What Is The Best Container To Ferment Miso?

A good primer before reading this article is the science of making miso.

TLDR: Glass and plastic are good if you want your miso’s fermentation to be stable and consistent and relatively low maintenance. Wood is good if you intend to be making miso year after year and want to develop the community of organisms living in the wood. It is significantly higher maintenance. 

To consider this question, let’s look into this from 3 standpoints:

  • Practicality, storage and cost,
  • Safety,
  • And miso as a living ferment.
Glass miso fermentation vessel allows for less evaporation and traps more tamari.
A glass jar used to ferment miso. Notice the amount of tamari build up on the surface.


If you’ve read through the series on making miso on this website, you’d notice that due to the emphasis on making miso the traditional way, our fermentation vessel of choice is Japanese cedar barrels with bamboo hoops. Practicality wise, it is highly unlike that this is the best vessel for you to use. Firstly, they’re not only extremely hard to buy, but in the event that you have the opportunity to buy one, they’re extremely expensive and do not warrant purchasing unless you’re definitely sure you’re going to invest time and money to make miso over and over again for many years. If you were just starting out and thinking of dipping your toes into miso making, I’d recommend a large plastic safe bucket of large glass jar as an alternative. 

Real traditional cedar miso barrels are surprisingly fickle to take care of outside of Japan. If you happen to live in a hot and humid country, the barrels have a tendency to grow unwanted mould on them which can be particularly damaging if the mycelium (roots) of the mould grow into the wood, making it impossible to remove without damaging the barrel. Conversely, if you live in a country that’s dry with low humidity, the barrel staves have a tendency to contract as they lose moisture to the environment.

This forms gaps in the barrels which causes the liquid from the miso, known as tamari, to leak out. As this happens over months and months, it not only causes a mess, it also makes your resulting miso much drier than planned, which may cause uneven fermentation. In order to rehydrate the barrels, they need to be soaked in water for a couple of days before being filled with miso. When the finished miso is then harvested and removed from the barrels, the shrinking occurs again. This constant cycle of shrinking and expanding ultimately causes some of the staves to crack and bamboo hoops to splinter, causing permanent damage to your hoops. 

Instead, non-reactive containers such as food safe plastic or glass are usually better alternatives when just starting out as they cost significantly less. They also work wonderfully as they will never leak (unless you crack them) and are also significantly easier to clean as they do not have creavises, indentations or grains where unwanted microorganisms can take hold and grow. It’s also possible to sterilise a glass container with hot water without the danger of damaging it. To me, the main downside of using glass is simply its weight and fragility. Especially when making large batches of miso, fermenting in glass quickly becomes out of the question due to the lack of transportability of large glass receptacles. Even at the restaurant I worked at, we mainly used glass jars when experimenting with new miso recipes as they were transparent, thus allowing us to see what was going on inside. However, when mass producing miso for the restaurant, we simply fermented them in large food grade buckets.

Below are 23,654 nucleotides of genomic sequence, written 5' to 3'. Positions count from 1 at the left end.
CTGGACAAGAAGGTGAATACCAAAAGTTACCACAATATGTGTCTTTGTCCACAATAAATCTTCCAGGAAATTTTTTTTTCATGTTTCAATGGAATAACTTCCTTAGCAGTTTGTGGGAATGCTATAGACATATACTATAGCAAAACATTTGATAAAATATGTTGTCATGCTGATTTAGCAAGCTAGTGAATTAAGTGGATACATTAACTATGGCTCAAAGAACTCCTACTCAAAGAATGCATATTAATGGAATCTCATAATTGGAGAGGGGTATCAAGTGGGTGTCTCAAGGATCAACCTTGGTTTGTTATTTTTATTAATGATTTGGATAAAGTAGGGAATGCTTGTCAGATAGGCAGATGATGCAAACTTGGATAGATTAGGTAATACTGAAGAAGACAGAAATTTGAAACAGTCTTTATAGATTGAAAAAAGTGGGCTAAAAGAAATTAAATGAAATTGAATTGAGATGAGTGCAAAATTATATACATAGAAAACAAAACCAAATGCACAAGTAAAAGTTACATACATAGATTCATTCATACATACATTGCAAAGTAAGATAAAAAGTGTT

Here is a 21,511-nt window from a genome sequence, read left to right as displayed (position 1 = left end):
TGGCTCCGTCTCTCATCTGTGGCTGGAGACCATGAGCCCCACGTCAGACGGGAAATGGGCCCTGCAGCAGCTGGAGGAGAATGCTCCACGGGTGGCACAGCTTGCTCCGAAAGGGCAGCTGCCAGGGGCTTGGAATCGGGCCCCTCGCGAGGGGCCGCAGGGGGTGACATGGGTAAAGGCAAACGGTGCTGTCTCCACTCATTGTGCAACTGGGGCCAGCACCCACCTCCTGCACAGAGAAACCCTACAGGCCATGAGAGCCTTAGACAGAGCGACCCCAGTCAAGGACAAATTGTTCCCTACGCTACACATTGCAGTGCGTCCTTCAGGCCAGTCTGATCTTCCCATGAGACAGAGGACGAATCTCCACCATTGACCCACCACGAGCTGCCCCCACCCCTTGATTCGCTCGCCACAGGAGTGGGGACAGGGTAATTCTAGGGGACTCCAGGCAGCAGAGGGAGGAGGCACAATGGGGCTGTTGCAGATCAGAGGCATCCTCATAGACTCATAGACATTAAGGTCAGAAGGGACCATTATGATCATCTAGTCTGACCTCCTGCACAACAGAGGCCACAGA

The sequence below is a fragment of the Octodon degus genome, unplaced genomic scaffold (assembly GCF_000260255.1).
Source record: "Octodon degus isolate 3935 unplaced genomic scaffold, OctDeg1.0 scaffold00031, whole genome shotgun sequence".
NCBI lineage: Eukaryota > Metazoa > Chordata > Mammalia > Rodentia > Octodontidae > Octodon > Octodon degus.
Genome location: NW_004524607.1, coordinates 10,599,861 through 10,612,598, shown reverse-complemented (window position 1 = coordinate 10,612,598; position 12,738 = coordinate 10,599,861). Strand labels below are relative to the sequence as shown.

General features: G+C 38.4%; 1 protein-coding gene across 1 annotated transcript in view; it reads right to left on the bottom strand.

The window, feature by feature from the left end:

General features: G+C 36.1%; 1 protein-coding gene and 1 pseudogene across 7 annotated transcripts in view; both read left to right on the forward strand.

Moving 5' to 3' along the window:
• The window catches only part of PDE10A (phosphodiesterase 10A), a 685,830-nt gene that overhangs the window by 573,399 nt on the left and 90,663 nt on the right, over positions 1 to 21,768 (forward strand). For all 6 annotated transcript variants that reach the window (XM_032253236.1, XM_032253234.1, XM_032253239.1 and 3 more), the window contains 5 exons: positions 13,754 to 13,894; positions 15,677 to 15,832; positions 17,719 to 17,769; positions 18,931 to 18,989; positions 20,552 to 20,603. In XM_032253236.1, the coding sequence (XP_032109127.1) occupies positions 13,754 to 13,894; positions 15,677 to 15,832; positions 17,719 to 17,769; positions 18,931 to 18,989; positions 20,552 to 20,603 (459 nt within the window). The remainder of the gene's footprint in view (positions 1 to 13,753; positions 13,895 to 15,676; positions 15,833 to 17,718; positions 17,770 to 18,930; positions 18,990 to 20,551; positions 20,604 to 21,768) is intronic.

Anaerobic plastic vessels and containers not ideal for miso fermentation.
While plastic containers like this are ideal for fermenting kimchi in an anaerobic environment, they’re not suitable for miso as it requires oxygen flow.


From a safety point of view, our main concern has also been chemicals from the container leaching in our miso. This is particularly important for miso in that we intend to age in the same vessel for long periods of time which increases the window of time through which harmful substances can leach out. This is true for all ferments, which is why we do not store kimchi (which is highly acidic), in plastic containers but in glass jars or traditional earthenware onggi. Luckily for us, miso is a relatively inert product which will not react with most containers. Miso is however, ever so slightly acidic, especially for misos made with less salt, as lactic acid and acetic acid bacteria tend to produce small amounts of acid. This is why some misos can have a hint of sourness to them. This small amount of acidity tends not to cause problems, but if you’re still worried, you can always ferment your miso in glass or ceramic jars to be 100% safe. With the advancement of plastic manufacturing technology, a lot of food safe plastic containers are designed to be able to withstand a certain level of acidity and alkalinity without breaking down or leaching chemicals. There even exists specially made acid resistant plastic containers to ferment kimchi. Therefore, I’d confidently say that all food grade plastic containers are safe to ferment miso in. If in doubt, it’s also possible to check the brand or product code of the container and check with the manufacturer (or google) if it’s acid resistant. 

From a hygiene perspective, we’ve already established that glass, ceramic and plastic are much easier to clean than wooden containers, but the real question is: are they safer to use? The quick answer is that it’s complicated. It’s true that cleaning out and sterilising non-wooden vessels is a far simpler process, but let’s take a closer look at what is happening inside a wooden vessel. Whilst the gaps and crevices in wooden vessels can house harmful microorganisms, if used properly year after year, we can slowly cultivate a thriving community of helpful microorganisms such as yeasts, lactic acid and acetic acid bacterias. When fresh miso is added into these vessels, This community of microorganisms will quickly colonise the miso, making it extremely hard for harmful microorganisms to establish themselves and cause havoc. Before they’ve had the chance to multiply and infect our miso, our already  prior-established community will be already present and able to outcompete harmful microorganisms. In fact, some traditionalists believe that if used correctly, fermenting miso in wood is far safer than glass, ceramic or plastic, where all traces of microorganisms, wanted or unwanted, are washed away each cleaning cycle.